Arguments for the Existence of God: A Look at St. Anselm’s Ontological Argument for God and why it Fails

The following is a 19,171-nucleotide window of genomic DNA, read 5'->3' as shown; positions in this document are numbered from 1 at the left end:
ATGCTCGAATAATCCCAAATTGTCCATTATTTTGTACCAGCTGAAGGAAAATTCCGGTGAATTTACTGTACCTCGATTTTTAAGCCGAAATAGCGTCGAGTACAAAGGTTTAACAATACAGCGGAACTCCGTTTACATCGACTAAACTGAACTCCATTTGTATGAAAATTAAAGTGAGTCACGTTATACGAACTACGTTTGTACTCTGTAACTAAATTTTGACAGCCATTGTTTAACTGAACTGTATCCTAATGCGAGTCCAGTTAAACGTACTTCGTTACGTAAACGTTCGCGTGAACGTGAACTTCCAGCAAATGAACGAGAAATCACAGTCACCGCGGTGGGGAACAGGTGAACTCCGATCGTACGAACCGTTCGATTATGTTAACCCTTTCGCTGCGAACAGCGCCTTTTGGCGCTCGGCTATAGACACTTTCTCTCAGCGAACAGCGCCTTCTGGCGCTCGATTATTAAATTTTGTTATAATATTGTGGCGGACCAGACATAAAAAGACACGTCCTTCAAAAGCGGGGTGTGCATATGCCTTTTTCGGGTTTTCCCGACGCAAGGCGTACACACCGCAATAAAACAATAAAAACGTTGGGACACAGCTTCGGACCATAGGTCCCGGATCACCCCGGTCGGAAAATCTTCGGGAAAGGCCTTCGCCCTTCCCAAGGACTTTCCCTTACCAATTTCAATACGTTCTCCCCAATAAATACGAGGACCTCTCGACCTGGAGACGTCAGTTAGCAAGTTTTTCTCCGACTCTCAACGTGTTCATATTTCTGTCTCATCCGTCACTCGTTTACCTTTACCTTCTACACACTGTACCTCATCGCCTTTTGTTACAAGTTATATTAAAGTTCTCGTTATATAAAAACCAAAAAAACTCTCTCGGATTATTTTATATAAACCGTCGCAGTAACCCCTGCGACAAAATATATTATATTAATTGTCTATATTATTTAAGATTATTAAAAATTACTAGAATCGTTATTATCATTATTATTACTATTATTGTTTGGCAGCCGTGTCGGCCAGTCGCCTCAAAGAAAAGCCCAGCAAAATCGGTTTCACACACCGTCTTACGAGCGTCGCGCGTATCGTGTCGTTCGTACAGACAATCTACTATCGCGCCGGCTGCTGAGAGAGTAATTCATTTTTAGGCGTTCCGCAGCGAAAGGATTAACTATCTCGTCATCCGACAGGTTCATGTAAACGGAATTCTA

St. Anselm, philosopher and theologian of the Catholic Church, attempted to construct an ontological (of or relating to existence) argument for the existence of God—specifically, a God whose qualities resemble that of the Catholic God. Anselm argues that because we can think of God (denoted in his argument as the greatest conceivable being), we would be contradicting ourselves to say that God does not exist, for existence would surely be a quality of the greatest conceivable being. In this paper, after explaining the terminology and arguments used by Anselm, I will employ a proof by contradiction to demonstrate that Anselm’s argument forces us to accept the highly improbable conclusion that all possible beings exist. Lastly, I will present one possible objection to my conclusion and a response.

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